The two hind legs are fringed and act as paddles or oars to keep the bug afloat.
Most have 2 eyes. You can often see short antennae tucked behind the eyes of water bugs.
They have a large body, typically brown or grayish in color.
Giant water bugs are aggressive predators, and their menu is pretty long. They mostly feed on aquatic insects, fish, and amphibians, even though they are often much smaller than their prey.
Whilst waiting for their prey to come closer, the bug often lies motionless, holding onto plants in a freshwater pond or stream. When the prey passes by, Belostomatidae strikes it using the forelegs and injects a powerful toxin.
Unlike most species, the male bug plays a role in caring for the eggs and carries them until they hatch, whereas the females spend considerable time seeking out males to mate with.
As their name suggests, these bugs spend most of their time in the water. They prefer warm and humid climates and are attracted to damp and moist areas with freshwater ponds, streams, and marshes being home to most species.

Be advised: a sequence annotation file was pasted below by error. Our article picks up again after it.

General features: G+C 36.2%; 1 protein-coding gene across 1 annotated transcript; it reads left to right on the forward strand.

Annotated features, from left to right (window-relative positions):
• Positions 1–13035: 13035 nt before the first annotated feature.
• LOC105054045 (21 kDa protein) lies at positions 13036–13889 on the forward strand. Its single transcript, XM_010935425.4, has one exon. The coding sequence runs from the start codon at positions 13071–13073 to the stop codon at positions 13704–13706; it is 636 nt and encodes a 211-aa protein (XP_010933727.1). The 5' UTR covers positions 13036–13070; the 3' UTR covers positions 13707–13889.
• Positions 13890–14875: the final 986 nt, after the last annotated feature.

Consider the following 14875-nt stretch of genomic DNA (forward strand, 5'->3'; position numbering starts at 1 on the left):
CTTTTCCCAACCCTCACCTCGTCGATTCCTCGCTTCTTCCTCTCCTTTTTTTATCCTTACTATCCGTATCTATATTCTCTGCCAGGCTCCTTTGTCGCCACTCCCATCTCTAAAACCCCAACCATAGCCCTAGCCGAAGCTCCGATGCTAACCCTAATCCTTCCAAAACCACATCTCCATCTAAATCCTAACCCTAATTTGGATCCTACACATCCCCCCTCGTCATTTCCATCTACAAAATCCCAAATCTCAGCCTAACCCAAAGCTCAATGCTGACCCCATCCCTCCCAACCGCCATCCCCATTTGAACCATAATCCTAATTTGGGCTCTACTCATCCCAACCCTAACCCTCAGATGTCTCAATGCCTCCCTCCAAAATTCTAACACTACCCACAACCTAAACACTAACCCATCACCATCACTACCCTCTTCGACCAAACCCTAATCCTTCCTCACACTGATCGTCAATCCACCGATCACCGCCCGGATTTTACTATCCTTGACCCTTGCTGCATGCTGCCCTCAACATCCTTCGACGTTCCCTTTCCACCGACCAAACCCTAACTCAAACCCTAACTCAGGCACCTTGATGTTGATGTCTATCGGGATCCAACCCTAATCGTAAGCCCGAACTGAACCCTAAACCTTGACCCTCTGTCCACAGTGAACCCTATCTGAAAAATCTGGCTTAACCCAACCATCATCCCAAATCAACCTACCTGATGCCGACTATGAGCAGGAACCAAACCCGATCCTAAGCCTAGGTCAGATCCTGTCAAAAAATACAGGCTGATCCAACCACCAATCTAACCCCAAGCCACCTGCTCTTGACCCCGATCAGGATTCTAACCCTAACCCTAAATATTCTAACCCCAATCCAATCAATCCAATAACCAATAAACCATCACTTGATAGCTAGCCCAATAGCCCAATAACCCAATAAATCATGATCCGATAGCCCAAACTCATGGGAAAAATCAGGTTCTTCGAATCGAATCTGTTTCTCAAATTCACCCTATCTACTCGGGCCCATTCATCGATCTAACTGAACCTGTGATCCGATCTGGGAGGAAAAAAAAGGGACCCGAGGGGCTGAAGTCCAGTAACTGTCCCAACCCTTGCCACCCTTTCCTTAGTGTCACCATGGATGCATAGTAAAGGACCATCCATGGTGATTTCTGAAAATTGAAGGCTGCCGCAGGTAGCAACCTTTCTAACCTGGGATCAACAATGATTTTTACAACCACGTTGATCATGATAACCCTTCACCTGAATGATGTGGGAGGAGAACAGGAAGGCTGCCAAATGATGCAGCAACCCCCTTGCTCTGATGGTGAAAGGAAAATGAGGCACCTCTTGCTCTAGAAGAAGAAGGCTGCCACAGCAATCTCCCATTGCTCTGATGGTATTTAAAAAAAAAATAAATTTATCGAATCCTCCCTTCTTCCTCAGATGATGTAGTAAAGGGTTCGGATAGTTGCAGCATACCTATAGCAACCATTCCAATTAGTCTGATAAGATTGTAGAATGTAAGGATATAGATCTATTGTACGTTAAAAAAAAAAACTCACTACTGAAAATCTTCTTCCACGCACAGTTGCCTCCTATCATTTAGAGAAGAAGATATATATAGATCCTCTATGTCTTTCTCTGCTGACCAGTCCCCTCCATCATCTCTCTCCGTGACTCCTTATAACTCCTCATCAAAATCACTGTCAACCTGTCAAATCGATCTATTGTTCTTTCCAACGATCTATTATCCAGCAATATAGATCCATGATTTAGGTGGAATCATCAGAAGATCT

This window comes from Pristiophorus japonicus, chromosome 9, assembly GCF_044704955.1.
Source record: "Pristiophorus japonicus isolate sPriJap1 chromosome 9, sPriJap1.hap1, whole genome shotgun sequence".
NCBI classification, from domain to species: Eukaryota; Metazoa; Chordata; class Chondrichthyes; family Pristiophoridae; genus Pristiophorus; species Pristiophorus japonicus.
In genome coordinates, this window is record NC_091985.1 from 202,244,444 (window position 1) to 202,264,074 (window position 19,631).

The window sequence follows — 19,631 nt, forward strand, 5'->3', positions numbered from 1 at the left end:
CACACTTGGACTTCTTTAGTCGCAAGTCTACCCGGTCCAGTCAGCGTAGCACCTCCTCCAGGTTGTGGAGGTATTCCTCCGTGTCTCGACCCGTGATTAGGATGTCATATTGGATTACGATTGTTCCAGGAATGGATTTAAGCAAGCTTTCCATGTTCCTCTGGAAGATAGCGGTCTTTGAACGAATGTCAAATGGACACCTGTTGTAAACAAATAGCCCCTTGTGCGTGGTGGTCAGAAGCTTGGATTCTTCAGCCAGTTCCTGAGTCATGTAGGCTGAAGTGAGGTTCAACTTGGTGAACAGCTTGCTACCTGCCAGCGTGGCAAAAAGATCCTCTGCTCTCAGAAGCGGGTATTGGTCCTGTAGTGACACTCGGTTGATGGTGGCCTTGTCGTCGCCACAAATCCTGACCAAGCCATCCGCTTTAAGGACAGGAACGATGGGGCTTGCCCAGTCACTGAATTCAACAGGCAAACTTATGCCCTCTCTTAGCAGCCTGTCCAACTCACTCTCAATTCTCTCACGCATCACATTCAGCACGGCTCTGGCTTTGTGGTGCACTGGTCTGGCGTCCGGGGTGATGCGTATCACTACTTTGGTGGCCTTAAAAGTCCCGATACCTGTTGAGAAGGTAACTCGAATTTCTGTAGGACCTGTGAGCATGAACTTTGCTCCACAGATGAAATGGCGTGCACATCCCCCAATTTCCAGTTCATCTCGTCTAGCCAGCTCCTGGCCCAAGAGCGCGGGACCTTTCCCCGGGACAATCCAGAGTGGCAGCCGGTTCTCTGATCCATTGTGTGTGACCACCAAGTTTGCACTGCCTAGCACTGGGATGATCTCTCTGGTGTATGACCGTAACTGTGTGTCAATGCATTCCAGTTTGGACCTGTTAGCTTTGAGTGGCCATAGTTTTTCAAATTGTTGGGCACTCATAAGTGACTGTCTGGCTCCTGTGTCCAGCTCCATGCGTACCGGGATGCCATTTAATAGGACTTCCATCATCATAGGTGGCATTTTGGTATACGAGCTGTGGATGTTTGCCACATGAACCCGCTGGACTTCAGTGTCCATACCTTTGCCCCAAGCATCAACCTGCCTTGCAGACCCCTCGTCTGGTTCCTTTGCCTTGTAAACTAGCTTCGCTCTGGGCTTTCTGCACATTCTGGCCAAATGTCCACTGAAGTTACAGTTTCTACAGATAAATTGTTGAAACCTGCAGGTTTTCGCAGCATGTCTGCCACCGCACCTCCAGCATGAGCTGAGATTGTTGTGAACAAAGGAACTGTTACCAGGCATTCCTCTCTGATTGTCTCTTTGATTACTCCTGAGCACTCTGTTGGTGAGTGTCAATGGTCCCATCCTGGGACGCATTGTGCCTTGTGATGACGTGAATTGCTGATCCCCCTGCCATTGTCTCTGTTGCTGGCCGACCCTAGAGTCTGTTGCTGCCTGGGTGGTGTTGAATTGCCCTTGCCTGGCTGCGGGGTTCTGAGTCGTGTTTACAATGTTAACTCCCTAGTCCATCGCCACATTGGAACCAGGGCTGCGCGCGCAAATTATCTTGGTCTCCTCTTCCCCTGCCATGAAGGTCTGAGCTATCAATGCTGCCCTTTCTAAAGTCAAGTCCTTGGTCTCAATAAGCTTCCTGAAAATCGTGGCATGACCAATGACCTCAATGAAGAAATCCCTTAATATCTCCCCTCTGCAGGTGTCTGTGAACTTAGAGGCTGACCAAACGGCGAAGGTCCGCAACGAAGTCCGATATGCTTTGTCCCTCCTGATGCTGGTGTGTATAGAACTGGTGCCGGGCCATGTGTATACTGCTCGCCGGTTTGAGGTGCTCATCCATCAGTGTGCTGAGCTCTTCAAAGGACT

Giant water bugs are common in parts of Asia as well as other tropical and temperate regions of the world.
Water Bug Vs Cockroach
Water bugs and cockroaches are often mistaken for one another, but there are a few noticeable differences between them:
Water bugs are typically larger than cockroaches. Adult bugs are about 2 inches long, whereas cockroaches are between 1 to 1.5 inches long.
Both can survive in water but cockroaches prefer dry land. However, water bugs do prefer warm and humid climates and spend most of their time in the water.
Food and feeding
Cockroaches are omnivorous scavengers and are not picky when it comes to eating. They consume any leftovers available to them. Conversely, water bugs hunt and paralyze their prey by injecting a toxin.
Water bugs will bite you if they feel threatened. Cockroaches are mostly withdrawn, scurry away from bright lights and other species, and do not bite.
True water bugs are not considered pests, as they don’t make life particularly difficult for humans. Whereas cockroaches are true pests and should be removed from domestic premises due to various health risks.
How To Treat A Water Bug Bite